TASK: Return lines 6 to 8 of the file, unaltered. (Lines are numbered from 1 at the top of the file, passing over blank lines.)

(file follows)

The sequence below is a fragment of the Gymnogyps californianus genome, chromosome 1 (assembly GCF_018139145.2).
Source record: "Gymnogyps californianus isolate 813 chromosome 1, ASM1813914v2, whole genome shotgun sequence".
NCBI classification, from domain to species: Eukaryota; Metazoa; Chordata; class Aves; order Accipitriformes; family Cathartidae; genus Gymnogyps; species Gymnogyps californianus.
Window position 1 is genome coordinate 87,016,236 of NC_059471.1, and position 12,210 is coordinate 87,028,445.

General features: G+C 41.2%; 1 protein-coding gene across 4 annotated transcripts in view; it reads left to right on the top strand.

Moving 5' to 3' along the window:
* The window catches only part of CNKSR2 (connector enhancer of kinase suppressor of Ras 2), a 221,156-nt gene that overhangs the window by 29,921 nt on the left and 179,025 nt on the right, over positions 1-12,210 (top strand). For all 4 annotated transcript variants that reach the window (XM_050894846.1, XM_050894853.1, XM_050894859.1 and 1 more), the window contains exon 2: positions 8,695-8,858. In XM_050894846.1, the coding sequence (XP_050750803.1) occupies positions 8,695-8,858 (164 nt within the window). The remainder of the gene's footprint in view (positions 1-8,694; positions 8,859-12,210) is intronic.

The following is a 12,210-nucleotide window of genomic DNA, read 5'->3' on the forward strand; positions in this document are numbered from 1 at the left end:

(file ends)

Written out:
Moving 5' to 3' along the window:
* The window catches only part of CNKSR2 (connector enhancer of kinase suppressor of Ras 2), a 221,156-nt gene that overhangs the window by 29,921 nt on the left and 179,025 nt on the right, over positions 1-12,210 (top strand). For all 4 annotated transcript variants that reach the window (XM_050894846.1, XM_050894853.1, XM_050894859.1 and 1 more), the window contains exon 2: positions 8,695-8,858. In XM_050894846.1, the coding sequence (XP_050750803.1) occupies positions 8,695-8,858 (164 nt within the window). The remainder of the gene's footprint in view (positions 1-8,694; positions 8,859-12,210) is intronic.

The following is a 12,210-nucleotide window of genomic DNA, read 5'->3' on the forward strand; positions in this document are numbered from 1 at the left end: